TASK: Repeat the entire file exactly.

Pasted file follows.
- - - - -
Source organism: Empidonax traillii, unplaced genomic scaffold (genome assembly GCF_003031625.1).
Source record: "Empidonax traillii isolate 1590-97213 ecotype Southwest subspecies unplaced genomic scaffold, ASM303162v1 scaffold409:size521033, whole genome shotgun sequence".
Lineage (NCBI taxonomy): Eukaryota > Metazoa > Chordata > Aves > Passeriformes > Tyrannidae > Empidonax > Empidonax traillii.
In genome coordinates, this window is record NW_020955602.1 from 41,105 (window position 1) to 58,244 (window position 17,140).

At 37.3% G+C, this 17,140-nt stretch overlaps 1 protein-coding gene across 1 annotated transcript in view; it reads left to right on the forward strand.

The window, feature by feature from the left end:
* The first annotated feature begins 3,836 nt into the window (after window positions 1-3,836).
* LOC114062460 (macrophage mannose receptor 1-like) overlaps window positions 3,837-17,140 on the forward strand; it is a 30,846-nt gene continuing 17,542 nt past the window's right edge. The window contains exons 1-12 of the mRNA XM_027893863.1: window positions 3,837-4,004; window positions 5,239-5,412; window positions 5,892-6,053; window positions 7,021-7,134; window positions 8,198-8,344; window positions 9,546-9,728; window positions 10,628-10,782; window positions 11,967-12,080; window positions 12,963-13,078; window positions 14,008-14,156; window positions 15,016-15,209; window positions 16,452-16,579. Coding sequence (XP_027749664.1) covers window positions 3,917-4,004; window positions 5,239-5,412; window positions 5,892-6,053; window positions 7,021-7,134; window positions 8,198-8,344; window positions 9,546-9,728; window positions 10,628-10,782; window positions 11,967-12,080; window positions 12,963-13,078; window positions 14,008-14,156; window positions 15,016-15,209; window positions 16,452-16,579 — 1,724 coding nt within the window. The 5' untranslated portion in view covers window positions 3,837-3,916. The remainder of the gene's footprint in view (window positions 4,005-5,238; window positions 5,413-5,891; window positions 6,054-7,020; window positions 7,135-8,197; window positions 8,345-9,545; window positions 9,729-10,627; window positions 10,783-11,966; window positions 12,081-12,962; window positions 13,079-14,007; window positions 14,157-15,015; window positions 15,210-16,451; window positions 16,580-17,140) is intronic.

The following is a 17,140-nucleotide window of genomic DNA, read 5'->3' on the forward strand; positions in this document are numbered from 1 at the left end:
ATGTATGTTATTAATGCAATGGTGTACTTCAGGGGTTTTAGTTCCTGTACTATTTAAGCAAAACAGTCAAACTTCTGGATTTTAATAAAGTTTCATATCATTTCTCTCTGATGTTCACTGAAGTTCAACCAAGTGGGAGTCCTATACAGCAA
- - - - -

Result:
Source organism: Empidonax traillii, unplaced genomic scaffold (genome assembly GCF_003031625.1).
Source record: "Empidonax traillii isolate 1590-97213 ecotype Southwest subspecies unplaced genomic scaffold, ASM303162v1 scaffold409:size521033, whole genome shotgun sequence".
Lineage (NCBI taxonomy): Eukaryota > Metazoa > Chordata > Aves > Passeriformes > Tyrannidae > Empidonax > Empidonax traillii.
In genome coordinates, this window is record NW_020955602.1 from 41,105 (window position 1) to 58,244 (window position 17,140).

At 37.3% G+C, this 17,140-nt stretch overlaps 1 protein-coding gene across 1 annotated transcript in view; it reads left to right on the forward strand.

The window, feature by feature from the left end:
* The first annotated feature begins 3,836 nt into the window (after window positions 1-3,836).
* LOC114062460 (macrophage mannose receptor 1-like) overlaps window positions 3,837-17,140 on the forward strand; it is a 30,846-nt gene continuing 17,542 nt past the window's right edge. The window contains exons 1-12 of the mRNA XM_027893863.1: window positions 3,837-4,004; window positions 5,239-5,412; window positions 5,892-6,053; window positions 7,021-7,134; window positions 8,198-8,344; window positions 9,546-9,728; window positions 10,628-10,782; window positions 11,967-12,080; window positions 12,963-13,078; window positions 14,008-14,156; window positions 15,016-15,209; window positions 16,452-16,579. Coding sequence (XP_027749664.1) covers window positions 3,917-4,004; window positions 5,239-5,412; window positions 5,892-6,053; window positions 7,021-7,134; window positions 8,198-8,344; window positions 9,546-9,728; window positions 10,628-10,782; window positions 11,967-12,080; window positions 12,963-13,078; window positions 14,008-14,156; window positions 15,016-15,209; window positions 16,452-16,579 — 1,724 coding nt within the window. The 5' untranslated portion in view covers window positions 3,837-3,916. The remainder of the gene's footprint in view (window positions 4,005-5,238; window positions 5,413-5,891; window positions 6,054-7,020; window positions 7,135-8,197; window positions 8,345-9,545; window positions 9,729-10,627; window positions 10,783-11,966; window positions 12,081-12,962; window positions 13,079-14,007; window positions 14,157-15,015; window positions 15,210-16,451; window positions 16,580-17,140) is intronic.

The following is a 17,140-nucleotide window of genomic DNA, read 5'->3' on the forward strand; positions in this document are numbered from 1 at the left end:
ATGTATGTTATTAATGCAATGGTGTACTTCAGGGGTTTTAGTTCCTGTACTATTTAAGCAAAACAGTCAAACTTCTGGATTTTAATAAAGTTTCATATCATTTCTCTCTGATGTTCACTGAAGTTCAACCAAGTGGGAGTCCTATACAGCAA